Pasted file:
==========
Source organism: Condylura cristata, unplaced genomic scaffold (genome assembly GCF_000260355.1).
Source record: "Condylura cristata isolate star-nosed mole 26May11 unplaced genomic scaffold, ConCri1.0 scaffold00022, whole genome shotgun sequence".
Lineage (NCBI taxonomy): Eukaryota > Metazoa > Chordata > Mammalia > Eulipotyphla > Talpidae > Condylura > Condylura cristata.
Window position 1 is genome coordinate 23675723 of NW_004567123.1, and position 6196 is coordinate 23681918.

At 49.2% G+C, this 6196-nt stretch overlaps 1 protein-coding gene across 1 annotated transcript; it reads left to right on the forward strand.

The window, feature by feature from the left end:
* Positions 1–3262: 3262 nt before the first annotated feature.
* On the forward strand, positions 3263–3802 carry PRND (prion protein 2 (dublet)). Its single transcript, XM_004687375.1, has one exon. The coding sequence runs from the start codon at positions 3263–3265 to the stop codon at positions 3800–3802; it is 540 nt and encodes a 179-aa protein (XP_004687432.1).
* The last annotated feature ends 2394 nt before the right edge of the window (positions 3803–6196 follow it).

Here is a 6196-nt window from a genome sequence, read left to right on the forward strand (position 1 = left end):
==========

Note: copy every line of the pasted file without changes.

Source organism: Condylura cristata, unplaced genomic scaffold (genome assembly GCF_000260355.1).
Source record: "Condylura cristata isolate star-nosed mole 26May11 unplaced genomic scaffold, ConCri1.0 scaffold00022, whole genome shotgun sequence".
Lineage (NCBI taxonomy): Eukaryota > Metazoa > Chordata > Mammalia > Eulipotyphla > Talpidae > Condylura > Condylura cristata.
Window position 1 is genome coordinate 23675723 of NW_004567123.1, and position 6196 is coordinate 23681918.

At 49.2% G+C, this 6196-nt stretch overlaps 1 protein-coding gene across 1 annotated transcript; it reads left to right on the forward strand.

The window, feature by feature from the left end:
* Positions 1–3262: 3262 nt before the first annotated feature.
* On the forward strand, positions 3263–3802 carry PRND (prion protein 2 (dublet)). Its single transcript, XM_004687375.1, has one exon. The coding sequence runs from the start codon at positions 3263–3265 to the stop codon at positions 3800–3802; it is 540 nt and encodes a 179-aa protein (XP_004687432.1).
* The last annotated feature ends 2394 nt before the right edge of the window (positions 3803–6196 follow it).

Here is a 6196-nt window from a genome sequence, read left to right on the forward strand (position 1 = left end):